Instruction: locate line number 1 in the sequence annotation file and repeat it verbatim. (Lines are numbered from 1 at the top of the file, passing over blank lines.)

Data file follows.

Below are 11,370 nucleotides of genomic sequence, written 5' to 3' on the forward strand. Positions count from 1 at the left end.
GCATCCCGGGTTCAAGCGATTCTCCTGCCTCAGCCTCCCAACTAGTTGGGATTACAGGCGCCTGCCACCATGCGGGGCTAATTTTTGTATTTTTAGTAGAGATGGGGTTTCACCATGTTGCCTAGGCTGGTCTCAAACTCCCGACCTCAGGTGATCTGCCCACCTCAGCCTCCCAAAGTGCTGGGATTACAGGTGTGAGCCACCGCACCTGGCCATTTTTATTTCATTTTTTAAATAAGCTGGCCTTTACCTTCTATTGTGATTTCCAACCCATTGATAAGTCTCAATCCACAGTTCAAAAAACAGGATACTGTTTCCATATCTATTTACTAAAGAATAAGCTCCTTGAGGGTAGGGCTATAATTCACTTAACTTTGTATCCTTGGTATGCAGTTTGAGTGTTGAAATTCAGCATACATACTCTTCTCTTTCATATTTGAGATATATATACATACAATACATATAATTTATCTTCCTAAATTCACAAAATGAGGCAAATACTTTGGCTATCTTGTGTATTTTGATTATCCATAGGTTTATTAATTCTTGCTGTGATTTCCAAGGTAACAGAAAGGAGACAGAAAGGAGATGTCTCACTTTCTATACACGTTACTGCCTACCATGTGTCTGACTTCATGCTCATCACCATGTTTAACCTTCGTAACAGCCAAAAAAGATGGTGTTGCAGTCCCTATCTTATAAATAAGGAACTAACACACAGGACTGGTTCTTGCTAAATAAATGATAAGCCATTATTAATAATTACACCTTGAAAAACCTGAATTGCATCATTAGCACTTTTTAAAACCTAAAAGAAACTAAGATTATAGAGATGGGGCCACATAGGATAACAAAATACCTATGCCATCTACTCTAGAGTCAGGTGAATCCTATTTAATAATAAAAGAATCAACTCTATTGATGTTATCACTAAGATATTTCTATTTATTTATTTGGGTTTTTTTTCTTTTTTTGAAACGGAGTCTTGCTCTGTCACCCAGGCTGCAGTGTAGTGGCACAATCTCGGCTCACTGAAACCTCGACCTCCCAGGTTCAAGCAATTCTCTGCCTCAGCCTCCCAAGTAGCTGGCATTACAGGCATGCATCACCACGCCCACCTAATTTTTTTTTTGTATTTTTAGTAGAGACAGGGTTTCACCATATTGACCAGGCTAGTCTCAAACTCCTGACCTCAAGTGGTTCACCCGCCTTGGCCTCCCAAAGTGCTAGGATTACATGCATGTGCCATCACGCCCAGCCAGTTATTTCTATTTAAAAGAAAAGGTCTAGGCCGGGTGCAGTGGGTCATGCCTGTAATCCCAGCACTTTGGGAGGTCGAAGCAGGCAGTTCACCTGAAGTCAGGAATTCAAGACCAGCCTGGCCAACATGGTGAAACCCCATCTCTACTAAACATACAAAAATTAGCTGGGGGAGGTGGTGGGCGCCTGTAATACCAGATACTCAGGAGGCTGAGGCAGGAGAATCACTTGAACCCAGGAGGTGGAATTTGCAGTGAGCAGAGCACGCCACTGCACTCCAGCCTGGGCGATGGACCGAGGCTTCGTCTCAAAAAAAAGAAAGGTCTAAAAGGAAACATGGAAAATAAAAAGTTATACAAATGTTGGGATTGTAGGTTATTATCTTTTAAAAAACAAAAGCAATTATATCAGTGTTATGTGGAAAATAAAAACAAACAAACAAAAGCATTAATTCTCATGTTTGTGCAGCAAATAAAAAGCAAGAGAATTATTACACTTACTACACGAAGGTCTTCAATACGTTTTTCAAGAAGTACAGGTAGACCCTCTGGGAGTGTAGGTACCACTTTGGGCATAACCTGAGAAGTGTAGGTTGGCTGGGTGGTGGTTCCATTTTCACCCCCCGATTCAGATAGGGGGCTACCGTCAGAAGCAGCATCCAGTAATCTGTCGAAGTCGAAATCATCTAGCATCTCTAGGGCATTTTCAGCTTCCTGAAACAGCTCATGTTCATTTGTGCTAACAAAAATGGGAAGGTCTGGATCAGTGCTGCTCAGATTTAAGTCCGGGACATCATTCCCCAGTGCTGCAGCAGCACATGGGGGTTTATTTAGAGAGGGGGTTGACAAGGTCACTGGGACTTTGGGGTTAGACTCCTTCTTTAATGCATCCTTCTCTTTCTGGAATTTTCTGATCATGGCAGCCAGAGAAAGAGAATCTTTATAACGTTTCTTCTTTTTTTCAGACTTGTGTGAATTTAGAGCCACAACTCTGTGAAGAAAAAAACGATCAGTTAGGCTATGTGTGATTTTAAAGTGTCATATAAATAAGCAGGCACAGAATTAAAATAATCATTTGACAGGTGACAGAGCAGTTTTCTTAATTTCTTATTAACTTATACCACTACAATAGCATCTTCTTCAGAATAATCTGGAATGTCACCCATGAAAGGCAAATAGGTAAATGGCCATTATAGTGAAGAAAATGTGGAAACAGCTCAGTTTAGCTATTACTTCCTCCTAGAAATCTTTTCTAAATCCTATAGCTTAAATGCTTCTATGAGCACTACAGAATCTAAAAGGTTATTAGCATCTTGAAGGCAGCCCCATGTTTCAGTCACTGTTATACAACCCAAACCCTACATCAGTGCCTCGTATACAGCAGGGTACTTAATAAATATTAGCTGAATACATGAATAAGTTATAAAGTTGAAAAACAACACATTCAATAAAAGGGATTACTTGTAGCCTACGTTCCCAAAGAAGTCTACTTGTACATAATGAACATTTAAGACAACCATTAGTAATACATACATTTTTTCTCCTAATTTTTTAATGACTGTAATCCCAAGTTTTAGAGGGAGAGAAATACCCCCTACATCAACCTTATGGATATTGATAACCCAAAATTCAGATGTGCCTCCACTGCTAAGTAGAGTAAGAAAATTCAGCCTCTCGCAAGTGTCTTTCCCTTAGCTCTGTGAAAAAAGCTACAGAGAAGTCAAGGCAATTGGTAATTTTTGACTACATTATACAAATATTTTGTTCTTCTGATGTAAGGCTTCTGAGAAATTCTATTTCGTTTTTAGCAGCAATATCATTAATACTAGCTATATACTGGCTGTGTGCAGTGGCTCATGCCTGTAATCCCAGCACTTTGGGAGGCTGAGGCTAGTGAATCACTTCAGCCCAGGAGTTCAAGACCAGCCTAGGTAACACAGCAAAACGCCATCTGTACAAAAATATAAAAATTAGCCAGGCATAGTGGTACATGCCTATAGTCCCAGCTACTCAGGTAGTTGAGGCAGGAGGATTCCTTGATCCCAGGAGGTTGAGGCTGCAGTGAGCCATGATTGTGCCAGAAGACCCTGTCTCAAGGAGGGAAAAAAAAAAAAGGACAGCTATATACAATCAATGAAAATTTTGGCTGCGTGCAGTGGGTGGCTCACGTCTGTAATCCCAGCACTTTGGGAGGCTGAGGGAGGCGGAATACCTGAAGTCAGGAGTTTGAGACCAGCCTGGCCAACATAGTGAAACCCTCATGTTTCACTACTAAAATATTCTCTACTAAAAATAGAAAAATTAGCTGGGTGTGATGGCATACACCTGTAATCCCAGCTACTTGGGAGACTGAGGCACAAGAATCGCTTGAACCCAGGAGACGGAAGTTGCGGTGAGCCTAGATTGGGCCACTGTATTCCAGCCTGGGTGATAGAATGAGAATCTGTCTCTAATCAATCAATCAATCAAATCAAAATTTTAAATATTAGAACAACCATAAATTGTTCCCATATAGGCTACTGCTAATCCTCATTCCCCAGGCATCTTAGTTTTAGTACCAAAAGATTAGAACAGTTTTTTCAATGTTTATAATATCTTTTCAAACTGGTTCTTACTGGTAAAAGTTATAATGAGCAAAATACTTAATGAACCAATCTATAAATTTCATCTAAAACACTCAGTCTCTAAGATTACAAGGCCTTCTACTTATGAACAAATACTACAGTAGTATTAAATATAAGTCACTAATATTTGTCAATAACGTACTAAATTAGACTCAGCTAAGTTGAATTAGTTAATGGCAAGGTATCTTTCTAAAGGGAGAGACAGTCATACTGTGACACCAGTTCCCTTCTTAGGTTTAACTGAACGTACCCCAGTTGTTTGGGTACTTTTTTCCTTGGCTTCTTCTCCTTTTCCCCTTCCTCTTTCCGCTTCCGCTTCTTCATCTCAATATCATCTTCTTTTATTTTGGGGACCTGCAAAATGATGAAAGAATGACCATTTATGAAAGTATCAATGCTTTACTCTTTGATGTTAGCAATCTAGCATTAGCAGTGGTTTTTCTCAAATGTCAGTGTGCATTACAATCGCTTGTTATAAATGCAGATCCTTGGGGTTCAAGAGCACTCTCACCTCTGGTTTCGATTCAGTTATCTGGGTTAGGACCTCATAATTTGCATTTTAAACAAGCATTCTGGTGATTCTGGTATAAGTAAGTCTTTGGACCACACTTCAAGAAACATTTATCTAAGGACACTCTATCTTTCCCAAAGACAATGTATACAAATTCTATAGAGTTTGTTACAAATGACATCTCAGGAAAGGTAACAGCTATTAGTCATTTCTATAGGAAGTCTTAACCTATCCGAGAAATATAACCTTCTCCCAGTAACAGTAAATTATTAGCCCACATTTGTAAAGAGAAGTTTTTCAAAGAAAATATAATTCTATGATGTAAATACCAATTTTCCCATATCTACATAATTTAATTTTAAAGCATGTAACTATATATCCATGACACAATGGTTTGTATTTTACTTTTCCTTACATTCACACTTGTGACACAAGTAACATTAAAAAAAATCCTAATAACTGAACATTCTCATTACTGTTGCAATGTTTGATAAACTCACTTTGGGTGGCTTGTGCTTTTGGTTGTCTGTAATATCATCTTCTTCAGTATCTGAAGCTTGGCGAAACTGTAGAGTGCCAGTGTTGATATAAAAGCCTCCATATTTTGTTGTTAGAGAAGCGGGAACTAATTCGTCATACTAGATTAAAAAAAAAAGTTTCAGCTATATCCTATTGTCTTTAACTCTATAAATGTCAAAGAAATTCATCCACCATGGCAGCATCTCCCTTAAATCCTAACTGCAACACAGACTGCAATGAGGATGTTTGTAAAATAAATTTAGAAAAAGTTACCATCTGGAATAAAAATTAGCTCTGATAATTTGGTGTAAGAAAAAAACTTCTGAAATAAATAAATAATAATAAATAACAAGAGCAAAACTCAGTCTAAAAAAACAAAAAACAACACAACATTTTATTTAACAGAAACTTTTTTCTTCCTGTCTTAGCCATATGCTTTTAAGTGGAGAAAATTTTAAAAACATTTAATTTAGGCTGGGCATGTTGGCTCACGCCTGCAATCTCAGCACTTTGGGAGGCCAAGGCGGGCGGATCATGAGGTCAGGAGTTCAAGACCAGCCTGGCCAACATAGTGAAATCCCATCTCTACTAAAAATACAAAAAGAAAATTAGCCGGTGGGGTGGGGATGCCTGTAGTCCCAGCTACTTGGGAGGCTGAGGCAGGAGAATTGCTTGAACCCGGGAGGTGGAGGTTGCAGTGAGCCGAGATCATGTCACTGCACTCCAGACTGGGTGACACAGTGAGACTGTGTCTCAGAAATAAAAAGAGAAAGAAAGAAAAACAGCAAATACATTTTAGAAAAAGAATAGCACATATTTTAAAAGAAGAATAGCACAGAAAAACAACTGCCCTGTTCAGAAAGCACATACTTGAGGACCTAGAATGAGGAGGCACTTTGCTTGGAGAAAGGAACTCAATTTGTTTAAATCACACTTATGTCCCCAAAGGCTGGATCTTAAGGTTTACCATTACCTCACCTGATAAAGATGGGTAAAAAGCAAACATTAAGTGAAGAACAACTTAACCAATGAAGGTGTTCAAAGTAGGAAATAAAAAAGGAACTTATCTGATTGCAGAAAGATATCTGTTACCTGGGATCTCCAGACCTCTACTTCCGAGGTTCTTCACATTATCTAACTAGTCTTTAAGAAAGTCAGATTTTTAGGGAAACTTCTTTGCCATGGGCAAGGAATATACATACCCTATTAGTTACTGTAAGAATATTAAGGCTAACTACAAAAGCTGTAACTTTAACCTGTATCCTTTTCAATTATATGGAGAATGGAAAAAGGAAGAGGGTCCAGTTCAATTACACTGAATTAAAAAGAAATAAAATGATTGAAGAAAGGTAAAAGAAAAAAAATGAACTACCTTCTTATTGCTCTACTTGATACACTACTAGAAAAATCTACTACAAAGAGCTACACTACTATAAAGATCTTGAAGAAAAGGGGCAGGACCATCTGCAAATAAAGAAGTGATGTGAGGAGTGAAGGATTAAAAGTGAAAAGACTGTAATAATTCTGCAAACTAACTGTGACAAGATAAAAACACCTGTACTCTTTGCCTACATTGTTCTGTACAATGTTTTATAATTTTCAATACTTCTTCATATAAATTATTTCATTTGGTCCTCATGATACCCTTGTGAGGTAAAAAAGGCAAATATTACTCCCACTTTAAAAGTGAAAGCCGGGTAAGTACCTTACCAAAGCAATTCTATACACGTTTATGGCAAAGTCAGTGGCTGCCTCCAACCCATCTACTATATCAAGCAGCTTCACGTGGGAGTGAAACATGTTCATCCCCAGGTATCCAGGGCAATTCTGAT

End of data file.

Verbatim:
Below are 11,370 nucleotides of genomic sequence, written 5' to 3' on the forward strand. Positions count from 1 at the left end.